World Bank Technical Papers

45 items available

Permanent URI for this collection

Informal documents that present knowledge acquired through that Bank's operational experience. They contain material that is practical rather than theoretical and include state-of-the-art reports and how-to-do-it monographs. They can also concern matters that cut across sectoral lines, such as the environment and science and technology. This series was superseded by the World Bank Working Papers series in 2003 and the World Bank Studies series in 2010.

Items in this collection

Now showing 1 - 5 of 5
  • Publication
    Technical Note on Accessibility: The Narrative
    (Washington, DC: World Bank, 2022-04-28) World Bank
    This technical note focuses on various dimensions of accessibility. The note describes various accessibility barriers, recommendations, methodologies, and strategies, with a particular focus on persons with disabilities. However, as highlighted throughout the entire document, it is stressed that accessibility is a universal issue that concerns a much larger population and intersects with other identities, including those of children, older persons, persons who have terminal or transient illnesses/diseases, women and girls, Indigenous Peoples, youth, sexual and gender minorities, people with temporary injuries, and mothers/fathers/caregivers using strollers and other supportive devices to carry their children. The technical note on accessibility is primarily meant for World Bank Task Team Leaders (TTLs), Project Implementing Units (PIUs) and Environmental & Social (E&S) specialists. However, it can also serve as a reference for other internal teams that are working on accessibility issues with the private sector (for example with the International Finance Corporation, IFC), and the procurement sector, as well as for the Bank’s development partners, borrowing countries, nongovernmental organizations (NGOs), and organizations of persons with disabilities (OPDs). This note focuses primarily on Investment Project Financing (IPF).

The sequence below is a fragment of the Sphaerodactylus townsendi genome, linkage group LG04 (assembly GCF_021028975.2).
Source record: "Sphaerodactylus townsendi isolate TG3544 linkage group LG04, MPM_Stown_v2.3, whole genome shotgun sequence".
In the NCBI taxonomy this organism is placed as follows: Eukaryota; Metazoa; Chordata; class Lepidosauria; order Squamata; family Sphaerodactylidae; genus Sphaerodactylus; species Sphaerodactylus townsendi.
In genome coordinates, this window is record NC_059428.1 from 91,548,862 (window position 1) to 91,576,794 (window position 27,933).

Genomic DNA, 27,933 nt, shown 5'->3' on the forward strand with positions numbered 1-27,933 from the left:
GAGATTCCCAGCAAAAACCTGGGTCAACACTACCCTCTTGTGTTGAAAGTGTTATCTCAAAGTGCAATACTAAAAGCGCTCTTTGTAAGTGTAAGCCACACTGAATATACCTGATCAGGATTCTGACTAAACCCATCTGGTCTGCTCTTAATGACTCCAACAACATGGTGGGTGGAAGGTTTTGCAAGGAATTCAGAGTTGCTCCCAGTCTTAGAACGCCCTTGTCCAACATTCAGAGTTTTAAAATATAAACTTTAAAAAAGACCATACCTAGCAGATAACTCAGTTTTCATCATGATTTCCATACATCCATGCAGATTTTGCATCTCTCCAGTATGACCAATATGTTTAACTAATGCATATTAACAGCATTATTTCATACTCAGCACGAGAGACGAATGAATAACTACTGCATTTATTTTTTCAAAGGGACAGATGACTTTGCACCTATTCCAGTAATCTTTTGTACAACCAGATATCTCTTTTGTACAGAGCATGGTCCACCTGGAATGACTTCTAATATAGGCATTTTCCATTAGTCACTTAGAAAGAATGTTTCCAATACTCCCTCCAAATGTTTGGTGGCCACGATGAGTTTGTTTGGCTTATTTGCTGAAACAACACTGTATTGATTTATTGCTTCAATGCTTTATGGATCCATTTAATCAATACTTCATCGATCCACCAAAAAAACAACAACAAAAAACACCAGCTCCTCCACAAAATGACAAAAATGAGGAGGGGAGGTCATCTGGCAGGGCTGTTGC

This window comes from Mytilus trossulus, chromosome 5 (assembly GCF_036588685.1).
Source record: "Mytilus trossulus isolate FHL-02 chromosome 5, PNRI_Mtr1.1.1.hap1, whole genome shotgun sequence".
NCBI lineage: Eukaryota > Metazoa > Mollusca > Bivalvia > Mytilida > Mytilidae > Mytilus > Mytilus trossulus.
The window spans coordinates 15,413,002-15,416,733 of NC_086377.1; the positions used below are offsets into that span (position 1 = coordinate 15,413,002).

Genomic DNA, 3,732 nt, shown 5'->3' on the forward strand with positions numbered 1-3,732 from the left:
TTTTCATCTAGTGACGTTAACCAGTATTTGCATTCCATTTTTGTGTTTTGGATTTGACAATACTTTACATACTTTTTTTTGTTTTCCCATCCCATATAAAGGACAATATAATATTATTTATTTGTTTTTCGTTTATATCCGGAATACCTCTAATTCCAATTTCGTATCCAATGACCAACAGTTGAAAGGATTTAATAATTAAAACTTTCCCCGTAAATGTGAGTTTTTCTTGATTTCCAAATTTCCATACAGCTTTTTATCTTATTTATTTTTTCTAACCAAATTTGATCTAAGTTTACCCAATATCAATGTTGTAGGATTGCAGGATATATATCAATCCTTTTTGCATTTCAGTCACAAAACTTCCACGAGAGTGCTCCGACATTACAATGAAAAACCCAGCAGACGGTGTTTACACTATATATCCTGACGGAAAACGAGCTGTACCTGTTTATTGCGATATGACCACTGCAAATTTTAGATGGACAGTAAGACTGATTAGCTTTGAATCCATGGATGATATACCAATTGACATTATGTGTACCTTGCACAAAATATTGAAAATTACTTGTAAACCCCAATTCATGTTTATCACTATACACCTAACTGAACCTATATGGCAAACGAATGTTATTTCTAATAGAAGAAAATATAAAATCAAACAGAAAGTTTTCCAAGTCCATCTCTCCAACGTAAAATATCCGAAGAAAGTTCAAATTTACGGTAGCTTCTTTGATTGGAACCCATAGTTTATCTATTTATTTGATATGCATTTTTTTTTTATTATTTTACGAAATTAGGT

• Publication
    Furthering Judicial Education : Proceedings of the Conference of Judicial Schools in Latin America
    (Washington, DC: World Bank, 2002) Malik, Waleed Haider; Larios Ochaita, Carlos Esteban
    The conference meeting was organized by the Supreme Court of Justice of Guatemala, in partnership with the World Bank, where judicial school directors, judges, practitioners, law students, and officials from different countries participated. The meeting aimed to harness good practices, and knowledge for furthering judicial education, based on the premise that the knowledge, and skills of judges, of court staff, and of other justice sector professionals, and users, impact significantly on the performance of the judicial system. Discussions centered around different themes, that included concepts of judicial excellence, judicial ethics, and the role of human rights, e-learning, and distance education, in-service training and evaluation methodologies, attitudinal change in the courts, and the role of education and strategies to inspire future generations of law students, and professionals. The report comprises various facets of judicial education, its challenges, and opportunities.
  • Publication
    Financing Efficiency and Equity in Albanian Education
    (Washington, DC: World Bank, 2001-06) Palomba, Geremia; Vodopivec, Milan